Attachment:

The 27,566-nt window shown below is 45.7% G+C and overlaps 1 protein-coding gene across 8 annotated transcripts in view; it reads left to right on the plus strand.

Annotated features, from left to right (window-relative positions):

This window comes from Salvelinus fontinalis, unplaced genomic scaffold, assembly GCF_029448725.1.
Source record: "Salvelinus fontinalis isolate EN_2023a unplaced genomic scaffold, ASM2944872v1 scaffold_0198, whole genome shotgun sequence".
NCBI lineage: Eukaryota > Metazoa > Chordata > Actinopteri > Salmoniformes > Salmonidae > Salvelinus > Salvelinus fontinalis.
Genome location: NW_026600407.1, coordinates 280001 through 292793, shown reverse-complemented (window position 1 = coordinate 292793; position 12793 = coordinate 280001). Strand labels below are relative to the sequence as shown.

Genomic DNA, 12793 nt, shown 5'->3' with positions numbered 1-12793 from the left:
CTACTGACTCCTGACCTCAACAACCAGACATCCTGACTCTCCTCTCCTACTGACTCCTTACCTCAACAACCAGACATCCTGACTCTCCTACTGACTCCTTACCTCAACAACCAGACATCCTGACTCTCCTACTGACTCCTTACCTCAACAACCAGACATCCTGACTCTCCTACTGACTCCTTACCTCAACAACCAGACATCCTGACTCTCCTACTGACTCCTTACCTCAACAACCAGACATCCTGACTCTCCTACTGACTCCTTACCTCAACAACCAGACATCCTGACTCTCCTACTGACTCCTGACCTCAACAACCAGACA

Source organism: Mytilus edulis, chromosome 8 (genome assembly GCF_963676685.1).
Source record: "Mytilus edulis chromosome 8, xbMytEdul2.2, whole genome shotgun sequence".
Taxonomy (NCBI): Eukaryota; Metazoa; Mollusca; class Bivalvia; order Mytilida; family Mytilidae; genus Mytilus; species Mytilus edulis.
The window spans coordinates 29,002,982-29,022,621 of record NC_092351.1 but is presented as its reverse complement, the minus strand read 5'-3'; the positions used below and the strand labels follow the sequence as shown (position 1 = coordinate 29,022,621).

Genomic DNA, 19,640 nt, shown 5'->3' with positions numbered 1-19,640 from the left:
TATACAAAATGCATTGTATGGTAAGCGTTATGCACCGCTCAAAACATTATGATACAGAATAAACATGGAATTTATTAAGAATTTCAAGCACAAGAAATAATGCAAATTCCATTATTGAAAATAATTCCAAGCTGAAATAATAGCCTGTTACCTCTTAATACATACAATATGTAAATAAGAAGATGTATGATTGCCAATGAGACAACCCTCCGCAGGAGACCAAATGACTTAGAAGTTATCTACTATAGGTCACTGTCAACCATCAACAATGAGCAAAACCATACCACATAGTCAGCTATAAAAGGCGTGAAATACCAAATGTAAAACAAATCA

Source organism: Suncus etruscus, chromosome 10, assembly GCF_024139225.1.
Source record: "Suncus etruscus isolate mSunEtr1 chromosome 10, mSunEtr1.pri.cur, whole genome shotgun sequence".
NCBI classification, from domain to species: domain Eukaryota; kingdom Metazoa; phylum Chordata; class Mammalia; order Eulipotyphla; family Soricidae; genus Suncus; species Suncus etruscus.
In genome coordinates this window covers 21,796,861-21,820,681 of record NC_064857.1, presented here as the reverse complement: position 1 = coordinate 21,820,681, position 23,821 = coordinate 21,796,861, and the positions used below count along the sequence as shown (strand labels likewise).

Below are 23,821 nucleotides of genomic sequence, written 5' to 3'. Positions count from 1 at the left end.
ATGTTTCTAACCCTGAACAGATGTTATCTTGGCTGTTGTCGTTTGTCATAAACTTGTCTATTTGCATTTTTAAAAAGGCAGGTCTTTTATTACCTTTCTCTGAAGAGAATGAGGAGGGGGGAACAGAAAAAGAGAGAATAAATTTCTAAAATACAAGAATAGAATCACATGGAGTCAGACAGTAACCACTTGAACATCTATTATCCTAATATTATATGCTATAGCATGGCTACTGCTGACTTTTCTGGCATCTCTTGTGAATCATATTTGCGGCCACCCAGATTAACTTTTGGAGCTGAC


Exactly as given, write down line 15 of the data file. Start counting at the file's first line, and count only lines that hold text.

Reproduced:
Source organism: Suncus etruscus, chromosome 10, assembly GCF_024139225.1.